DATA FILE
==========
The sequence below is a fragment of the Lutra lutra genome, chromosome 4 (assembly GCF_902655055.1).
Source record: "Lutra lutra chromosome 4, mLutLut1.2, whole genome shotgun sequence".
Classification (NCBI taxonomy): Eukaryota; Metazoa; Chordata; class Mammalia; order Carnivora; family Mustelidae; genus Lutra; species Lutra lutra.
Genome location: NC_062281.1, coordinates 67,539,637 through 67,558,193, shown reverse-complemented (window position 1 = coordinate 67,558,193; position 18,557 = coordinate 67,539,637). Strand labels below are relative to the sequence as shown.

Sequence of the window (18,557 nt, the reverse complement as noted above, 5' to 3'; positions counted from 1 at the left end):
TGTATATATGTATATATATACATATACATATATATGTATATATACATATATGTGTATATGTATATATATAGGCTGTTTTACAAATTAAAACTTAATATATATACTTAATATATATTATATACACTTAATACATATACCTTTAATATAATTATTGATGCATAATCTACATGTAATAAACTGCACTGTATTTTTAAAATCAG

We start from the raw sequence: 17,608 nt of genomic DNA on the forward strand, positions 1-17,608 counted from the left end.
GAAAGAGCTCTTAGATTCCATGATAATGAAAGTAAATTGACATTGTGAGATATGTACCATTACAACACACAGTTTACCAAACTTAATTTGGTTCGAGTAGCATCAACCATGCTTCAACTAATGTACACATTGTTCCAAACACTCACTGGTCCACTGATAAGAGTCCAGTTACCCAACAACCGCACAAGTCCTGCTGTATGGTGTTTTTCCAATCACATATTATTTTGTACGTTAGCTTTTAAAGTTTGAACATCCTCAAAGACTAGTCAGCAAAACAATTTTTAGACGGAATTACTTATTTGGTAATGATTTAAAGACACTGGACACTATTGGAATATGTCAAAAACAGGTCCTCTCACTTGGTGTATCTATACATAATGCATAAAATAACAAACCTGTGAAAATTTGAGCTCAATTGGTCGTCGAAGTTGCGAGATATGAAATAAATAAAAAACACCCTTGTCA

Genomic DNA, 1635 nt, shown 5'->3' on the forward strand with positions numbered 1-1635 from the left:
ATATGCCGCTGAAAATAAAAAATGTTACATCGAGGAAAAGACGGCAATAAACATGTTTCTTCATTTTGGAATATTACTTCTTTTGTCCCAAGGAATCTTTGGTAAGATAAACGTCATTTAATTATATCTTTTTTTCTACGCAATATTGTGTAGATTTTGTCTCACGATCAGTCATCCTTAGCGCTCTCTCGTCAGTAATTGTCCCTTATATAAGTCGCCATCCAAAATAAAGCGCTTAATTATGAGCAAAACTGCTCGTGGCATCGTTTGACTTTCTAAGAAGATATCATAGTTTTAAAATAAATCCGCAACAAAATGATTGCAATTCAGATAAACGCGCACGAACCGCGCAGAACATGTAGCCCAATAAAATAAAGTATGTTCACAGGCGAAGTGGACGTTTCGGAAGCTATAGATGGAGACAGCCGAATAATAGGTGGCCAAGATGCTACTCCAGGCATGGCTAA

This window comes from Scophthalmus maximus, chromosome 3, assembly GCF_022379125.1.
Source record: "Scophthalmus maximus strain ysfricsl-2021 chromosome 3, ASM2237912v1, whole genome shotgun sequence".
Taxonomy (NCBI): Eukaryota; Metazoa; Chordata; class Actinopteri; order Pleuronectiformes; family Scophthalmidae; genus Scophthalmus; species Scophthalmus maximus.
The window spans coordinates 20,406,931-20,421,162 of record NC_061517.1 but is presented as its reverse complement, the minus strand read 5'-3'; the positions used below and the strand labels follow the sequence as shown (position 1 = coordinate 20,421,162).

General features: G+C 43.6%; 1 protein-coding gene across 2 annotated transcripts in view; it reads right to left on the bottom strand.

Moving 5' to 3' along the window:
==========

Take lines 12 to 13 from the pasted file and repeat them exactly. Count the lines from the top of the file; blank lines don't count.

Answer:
Source record: "Scophthalmus maximus strain ysfricsl-2021 chromosome 3, ASM2237912v1, whole genome shotgun sequence".
Taxonomy (NCBI): Eukaryota; Metazoa; Chordata; class Actinopteri; order Pleuronectiformes; family Scophthalmidae; genus Scophthalmus; species Scophthalmus maximus.